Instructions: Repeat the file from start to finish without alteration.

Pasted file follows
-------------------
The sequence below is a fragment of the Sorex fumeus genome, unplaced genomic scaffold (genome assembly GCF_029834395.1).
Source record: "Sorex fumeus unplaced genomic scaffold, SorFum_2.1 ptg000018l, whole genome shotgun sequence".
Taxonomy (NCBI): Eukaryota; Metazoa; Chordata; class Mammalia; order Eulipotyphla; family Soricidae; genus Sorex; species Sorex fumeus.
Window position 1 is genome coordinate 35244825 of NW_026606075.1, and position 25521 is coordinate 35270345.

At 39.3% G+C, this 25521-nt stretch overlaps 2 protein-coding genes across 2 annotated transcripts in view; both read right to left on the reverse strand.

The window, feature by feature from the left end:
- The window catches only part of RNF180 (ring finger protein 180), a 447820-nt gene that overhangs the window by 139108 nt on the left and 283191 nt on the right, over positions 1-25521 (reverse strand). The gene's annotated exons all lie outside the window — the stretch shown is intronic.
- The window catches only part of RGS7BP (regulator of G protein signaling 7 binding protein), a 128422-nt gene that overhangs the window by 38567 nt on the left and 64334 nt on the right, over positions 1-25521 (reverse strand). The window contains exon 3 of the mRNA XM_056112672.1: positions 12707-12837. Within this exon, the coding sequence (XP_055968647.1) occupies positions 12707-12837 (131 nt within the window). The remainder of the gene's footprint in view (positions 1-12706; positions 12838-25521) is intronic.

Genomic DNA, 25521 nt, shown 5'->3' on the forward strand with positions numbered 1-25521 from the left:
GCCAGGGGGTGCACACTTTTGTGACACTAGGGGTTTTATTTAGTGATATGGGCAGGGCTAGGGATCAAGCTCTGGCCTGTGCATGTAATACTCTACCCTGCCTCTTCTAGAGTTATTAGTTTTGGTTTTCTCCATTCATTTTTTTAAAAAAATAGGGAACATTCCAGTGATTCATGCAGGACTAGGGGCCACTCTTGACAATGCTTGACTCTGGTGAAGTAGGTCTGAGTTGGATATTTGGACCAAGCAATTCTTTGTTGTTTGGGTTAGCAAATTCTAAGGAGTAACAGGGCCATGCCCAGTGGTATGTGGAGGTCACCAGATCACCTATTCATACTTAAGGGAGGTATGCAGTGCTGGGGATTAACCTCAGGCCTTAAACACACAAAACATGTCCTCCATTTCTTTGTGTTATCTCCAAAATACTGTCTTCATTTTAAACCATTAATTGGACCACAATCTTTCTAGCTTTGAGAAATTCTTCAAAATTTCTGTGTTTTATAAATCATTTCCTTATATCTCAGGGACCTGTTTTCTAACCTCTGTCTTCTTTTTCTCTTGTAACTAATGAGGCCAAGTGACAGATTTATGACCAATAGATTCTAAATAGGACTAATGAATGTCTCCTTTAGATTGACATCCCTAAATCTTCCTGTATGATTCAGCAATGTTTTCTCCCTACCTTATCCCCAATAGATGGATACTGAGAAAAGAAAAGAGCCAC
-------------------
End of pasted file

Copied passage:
The sequence below is a fragment of the Sorex fumeus genome, unplaced genomic scaffold (genome assembly GCF_029834395.1).
Source record: "Sorex fumeus unplaced genomic scaffold, SorFum_2.1 ptg000018l, whole genome shotgun sequence".
Taxonomy (NCBI): Eukaryota; Metazoa; Chordata; class Mammalia; order Eulipotyphla; family Soricidae; genus Sorex; species Sorex fumeus.
Window position 1 is genome coordinate 35244825 of NW_026606075.1, and position 25521 is coordinate 35270345.

At 39.3% G+C, this 25521-nt stretch overlaps 2 protein-coding genes across 2 annotated transcripts in view; both read right to left on the reverse strand.

The window, feature by feature from the left end:
- The window catches only part of RNF180 (ring finger protein 180), a 447820-nt gene that overhangs the window by 139108 nt on the left and 283191 nt on the right, over positions 1-25521 (reverse strand). The gene's annotated exons all lie outside the window — the stretch shown is intronic.
- The window catches only part of RGS7BP (regulator of G protein signaling 7 binding protein), a 128422-nt gene that overhangs the window by 38567 nt on the left and 64334 nt on the right, over positions 1-25521 (reverse strand). The window contains exon 3 of the mRNA XM_056112672.1: positions 12707-12837. Within this exon, the coding sequence (XP_055968647.1) occupies positions 12707-12837 (131 nt within the window). The remainder of the gene's footprint in view (positions 1-12706; positions 12838-25521) is intronic.

Genomic DNA, 25521 nt, shown 5'->3' on the forward strand with positions numbered 1-25521 from the left:
GCCAGGGGGTGCACACTTTTGTGACACTAGGGGTTTTATTTAGTGATATGGGCAGGGCTAGGGATCAAGCTCTGGCCTGTGCATGTAATACTCTACCCTGCCTCTTCTAGAGTTATTAGTTTTGGTTTTCTCCATTCATTTTTTTAAAAAAATAGGGAACATTCCAGTGATTCATGCAGGACTAGGGGCCACTCTTGACAATGCTTGACTCTGGTGAAGTAGGTCTGAGTTGGATATTTGGACCAAGCAATTCTTTGTTGTTTGGGTTAGCAAATTCTAAGGAGTAACAGGGCCATGCCCAGTGGTATGTGGAGGTCACCAGATCACCTATTCATACTTAAGGGAGGTATGCAGTGCTGGGGATTAACCTCAGGCCTTAAACACACAAAACATGTCCTCCATTTCTTTGTGTTATCTCCAAAATACTGTCTTCATTTTAAACCATTAATTGGACCACAATCTTTCTAGCTTTGAGAAATTCTTCAAAATTTCTGTGTTTTATAAATCATTTCCTTATATCTCAGGGACCTGTTTTCTAACCTCTGTCTTCTTTTTCTCTTGTAACTAATGAGGCCAAGTGACAGATTTATGACCAATAGATTCTAAATAGGACTAATGAATGTCTCCTTTAGATTGACATCCCTAAATCTTCCTGTATGATTCAGCAATGTTTTCTCCCTACCTTATCCCCAATAGATGGATACTGAGAAAAGAAAAGAGCCAC